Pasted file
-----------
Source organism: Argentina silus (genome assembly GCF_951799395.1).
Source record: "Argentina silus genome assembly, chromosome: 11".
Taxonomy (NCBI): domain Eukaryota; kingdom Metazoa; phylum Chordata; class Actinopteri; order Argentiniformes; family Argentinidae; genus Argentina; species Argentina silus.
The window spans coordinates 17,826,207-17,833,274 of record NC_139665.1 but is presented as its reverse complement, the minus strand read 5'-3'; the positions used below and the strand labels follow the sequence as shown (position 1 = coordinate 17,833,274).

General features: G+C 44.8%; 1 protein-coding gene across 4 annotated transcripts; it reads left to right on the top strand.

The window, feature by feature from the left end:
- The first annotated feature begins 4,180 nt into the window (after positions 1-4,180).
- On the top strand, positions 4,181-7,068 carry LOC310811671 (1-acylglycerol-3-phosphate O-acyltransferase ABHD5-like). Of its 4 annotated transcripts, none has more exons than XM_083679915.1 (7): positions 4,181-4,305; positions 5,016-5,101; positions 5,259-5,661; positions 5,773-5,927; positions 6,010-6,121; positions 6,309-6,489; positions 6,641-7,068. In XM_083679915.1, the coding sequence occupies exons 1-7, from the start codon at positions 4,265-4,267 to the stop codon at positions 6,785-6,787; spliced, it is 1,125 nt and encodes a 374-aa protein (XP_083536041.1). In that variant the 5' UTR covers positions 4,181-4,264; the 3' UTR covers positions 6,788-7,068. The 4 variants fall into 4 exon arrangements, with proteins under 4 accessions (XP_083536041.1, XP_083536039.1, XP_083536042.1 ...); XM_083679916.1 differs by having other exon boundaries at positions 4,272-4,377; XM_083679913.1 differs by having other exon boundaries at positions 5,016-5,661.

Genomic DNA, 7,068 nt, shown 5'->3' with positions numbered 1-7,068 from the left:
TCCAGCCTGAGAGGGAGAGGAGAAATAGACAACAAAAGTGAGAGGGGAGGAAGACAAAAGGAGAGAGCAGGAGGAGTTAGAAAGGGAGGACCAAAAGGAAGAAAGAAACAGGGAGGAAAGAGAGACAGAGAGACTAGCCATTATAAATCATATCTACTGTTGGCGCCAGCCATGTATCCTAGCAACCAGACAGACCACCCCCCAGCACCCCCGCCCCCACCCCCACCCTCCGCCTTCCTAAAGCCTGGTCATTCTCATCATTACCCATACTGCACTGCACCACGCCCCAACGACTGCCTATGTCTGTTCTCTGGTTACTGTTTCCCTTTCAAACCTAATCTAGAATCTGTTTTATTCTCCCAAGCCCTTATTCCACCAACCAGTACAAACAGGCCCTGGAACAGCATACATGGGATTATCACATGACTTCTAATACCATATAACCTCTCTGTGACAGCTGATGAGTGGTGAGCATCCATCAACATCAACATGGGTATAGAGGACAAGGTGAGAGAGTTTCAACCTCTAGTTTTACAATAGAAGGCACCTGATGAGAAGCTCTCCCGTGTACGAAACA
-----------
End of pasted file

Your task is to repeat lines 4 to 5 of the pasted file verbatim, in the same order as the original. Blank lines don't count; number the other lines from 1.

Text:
The window spans coordinates 17,826,207-17,833,274 of record NC_139665.1 but is presented as its reverse complement, the minus strand read 5'-3'; the positions used below and the strand labels follow the sequence as shown (position 1 = coordinate 17,833,274).

General features: G+C 44.8%; 1 protein-coding gene across 4 annotated transcripts; it reads left to right on the top strand.